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Latest U.S. drone strike in Pakistan kills 18 people

MIRANSHAH, PAKISTAN (BNO NEWS) -- At least eighteen people were killed on Thursday when a U.S. drone struck a suspected militant compound in Pakistan's volatile tribal region, just one day after another U.S. drone killed five suspected militants in the same region, officials said.

Pakistani intelligence officials, speaking on the condition of anonymity, said the latest attack happened on Thursday when an unmanned U.S. drone fired four missiles at a madrassa (religious school) in the Buland Khel area of Orakzai agency, close to the borders of the North and South Waziristan tribal regions.

The officials said the madrassa was led by an individual who is believed to be affiliated with the Taliban-affiliated Haqqani Network, which is one of the top terrorist organizations and threats to U.S.-led forces in Afghanistan. At least 18 suspected militants, most of them from Afghanistan, were killed while several others were injured.

Thursday's strike came less than 24 hours after a U.S. drone struck a suspected militant hideout in the Hurmuz area, located east of Miranshah, the main town of Pakistan's volatile North Waziristan tribal region which is near the border with Afghanistan. The strike killed five people whose affiliation remain unknown, but there were no reports of civilian casualties.

A spokesman for Pakistan's Foreign Affairs Ministry condemned the drone strikes, calling them illegal. "A protest has been lodged by the Ministry of Foreign Affairs with the U.S. Embassy (in) Islamabad on drone strikes inside Pakistani territory on 10 and 11 October 2012," he said.

The ministry, which regularly files protests at the U.S. Embassy over the drone strikes, added: "The Embassy was informed that drone strikes on Pakistani territory were a clear violation of International Law and Pakistan's sovereignty. These attacks were unacceptable to Pakistan."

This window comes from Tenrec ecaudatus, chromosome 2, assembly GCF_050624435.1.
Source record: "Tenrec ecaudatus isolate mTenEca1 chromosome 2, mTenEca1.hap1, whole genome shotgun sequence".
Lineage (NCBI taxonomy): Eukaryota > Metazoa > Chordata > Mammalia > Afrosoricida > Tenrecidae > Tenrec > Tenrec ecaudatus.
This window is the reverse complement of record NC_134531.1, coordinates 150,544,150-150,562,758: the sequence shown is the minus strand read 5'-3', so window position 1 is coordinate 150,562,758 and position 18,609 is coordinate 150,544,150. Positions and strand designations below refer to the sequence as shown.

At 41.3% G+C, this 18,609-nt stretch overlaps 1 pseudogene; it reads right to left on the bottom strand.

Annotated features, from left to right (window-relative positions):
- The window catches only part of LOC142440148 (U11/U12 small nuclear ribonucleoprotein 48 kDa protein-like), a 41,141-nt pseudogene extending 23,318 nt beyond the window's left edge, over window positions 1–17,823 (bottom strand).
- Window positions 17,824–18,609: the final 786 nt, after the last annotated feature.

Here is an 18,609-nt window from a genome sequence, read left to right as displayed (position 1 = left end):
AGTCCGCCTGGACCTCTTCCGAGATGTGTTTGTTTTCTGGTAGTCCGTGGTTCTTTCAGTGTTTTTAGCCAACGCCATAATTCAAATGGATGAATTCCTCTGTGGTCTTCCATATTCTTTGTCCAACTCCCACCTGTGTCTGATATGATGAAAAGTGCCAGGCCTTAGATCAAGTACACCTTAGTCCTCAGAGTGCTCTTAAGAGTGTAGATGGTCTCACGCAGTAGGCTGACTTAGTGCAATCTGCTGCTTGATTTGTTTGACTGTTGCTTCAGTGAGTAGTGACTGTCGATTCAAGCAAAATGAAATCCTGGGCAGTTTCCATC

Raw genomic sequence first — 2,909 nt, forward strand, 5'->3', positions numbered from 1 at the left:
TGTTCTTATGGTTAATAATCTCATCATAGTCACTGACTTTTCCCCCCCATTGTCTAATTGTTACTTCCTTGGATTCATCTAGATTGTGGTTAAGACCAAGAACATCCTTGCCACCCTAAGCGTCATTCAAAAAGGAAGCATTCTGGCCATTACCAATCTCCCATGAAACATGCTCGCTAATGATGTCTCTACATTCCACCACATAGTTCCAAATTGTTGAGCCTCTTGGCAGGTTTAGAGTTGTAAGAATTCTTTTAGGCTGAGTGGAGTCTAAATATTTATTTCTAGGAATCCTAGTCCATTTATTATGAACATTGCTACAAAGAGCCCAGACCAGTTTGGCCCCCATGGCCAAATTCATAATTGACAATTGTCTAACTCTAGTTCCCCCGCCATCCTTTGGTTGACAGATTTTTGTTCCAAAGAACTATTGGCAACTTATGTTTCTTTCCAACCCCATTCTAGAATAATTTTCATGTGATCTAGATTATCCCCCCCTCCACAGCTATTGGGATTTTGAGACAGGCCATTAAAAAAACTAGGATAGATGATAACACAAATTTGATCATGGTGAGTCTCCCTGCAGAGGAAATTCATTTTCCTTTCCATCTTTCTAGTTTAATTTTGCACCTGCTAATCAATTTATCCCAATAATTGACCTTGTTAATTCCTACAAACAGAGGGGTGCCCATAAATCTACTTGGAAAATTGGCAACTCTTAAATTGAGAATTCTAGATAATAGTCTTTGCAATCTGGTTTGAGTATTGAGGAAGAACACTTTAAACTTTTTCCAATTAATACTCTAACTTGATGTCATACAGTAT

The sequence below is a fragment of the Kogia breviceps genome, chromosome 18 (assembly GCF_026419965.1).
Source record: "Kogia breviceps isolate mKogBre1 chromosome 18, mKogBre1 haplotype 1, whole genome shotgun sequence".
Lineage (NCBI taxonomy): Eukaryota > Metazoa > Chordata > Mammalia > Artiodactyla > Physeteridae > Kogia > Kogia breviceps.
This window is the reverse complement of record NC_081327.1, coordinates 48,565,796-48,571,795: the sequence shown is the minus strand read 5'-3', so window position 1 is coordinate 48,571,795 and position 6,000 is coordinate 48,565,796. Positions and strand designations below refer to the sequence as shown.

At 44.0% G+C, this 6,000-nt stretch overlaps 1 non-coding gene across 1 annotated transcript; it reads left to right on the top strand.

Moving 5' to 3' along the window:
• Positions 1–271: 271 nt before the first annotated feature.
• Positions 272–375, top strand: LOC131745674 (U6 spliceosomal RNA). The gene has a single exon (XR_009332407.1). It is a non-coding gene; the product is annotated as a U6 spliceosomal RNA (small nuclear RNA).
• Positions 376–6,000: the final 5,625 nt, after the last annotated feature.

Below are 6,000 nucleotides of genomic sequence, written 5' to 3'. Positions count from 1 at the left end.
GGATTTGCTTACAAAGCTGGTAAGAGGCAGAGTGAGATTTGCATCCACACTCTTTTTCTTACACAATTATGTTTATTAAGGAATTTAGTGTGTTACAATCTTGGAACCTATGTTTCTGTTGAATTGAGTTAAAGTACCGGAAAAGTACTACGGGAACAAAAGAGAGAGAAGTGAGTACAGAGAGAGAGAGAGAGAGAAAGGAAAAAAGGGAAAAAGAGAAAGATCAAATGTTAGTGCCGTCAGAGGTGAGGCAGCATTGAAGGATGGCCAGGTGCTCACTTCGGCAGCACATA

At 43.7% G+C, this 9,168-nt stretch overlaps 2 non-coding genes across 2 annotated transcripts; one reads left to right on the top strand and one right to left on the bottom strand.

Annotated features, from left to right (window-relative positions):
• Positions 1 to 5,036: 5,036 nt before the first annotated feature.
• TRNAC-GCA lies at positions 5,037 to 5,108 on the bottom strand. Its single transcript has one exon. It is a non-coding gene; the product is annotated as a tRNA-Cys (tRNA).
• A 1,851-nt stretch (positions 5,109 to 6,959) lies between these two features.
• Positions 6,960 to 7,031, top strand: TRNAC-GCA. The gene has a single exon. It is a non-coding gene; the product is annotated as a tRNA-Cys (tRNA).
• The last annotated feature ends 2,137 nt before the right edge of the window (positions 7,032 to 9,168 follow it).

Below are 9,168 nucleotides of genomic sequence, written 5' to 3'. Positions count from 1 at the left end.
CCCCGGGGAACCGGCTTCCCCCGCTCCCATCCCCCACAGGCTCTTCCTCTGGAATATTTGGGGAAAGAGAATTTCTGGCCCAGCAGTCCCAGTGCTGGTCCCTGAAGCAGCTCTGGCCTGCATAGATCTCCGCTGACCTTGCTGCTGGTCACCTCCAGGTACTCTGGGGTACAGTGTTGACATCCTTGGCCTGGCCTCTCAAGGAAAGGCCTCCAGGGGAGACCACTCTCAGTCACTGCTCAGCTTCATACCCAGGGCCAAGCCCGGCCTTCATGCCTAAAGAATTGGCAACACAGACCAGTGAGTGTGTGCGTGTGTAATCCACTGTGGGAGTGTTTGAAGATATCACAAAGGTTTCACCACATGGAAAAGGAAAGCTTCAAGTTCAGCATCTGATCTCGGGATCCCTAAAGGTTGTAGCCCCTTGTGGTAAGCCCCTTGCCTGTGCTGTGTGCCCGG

U.S. drones regularly carry out drone attacks against suspected militants in Pakistan. Earlier this month, three suspected militants were killed when a U.S. drone fired a series of missile strikes against a vehicle in the Khaider Khel area of Mir Ali district, located just east of Miranshah.

Pakistani officials have repeatedly described the U.S. drone attacks as illegal. Pakistani President Asif Zardari previously expressed the need to establish alternative security operations to the drone strikes, but U.S. officials have indicated that they will continue to carry out drone strikes to take out militants.

Few details about casualties from the strikes are usually available, but allegations of civilian casualties regularly spark protests in Pakistan. According to the Washington-based think tank New America Foundation, as many as 3,191 individuals have been killed as a result of U.S. drone strikes in Pakistan between 2004 and October 2012.

In June, al-Qaeda deputy leader Abu Yahya al-Libi was killed when an unmanned U.S. drone fired at least two missiles at a compound and a nearby pickup truck in the village of Hesokhel, located in the Mir Ali district just east of Miranshah. It was the most serious blow to al-Qaeda since U.S. Navy SEALs killed Osama bin Laden during a secret military operation in the Pakistani city of Abbotabad in May 2011.

Earlier this year, in January, U.S. President Barack Obama, for the first time during his presidency, publicly acknowledged that U.S. drones regularly strike suspected militants along the border between Afghanistan and Pakistan. He confirmed that many of these strikes are carried out in the Federally Administered Tribal Areas (FATA) of Pakistan, targeting al-Qaeda and Taliban suspects in tough terrain.

The United States considers the Pakistan-Afghanistan border region to be the most dangerous place on Earth. The area is known to be a stronghold of the Taliban-affiliated Haqqani Network, which is one of the top terrorist organizations and threats to U.S.-led forces in Afghanistan.

But controversy has surrounded the drone strikes as local residents and officials have blamed them for killing innocent civilians and motivating young men to join the Taliban. Details about the alleged militants are usually not provided, and the U.S. government does not comment on the strikes because the program is classified.

(Copyright 2012 by BNO News B.V. All rights reserved. Info: sales@bnonews.com.)

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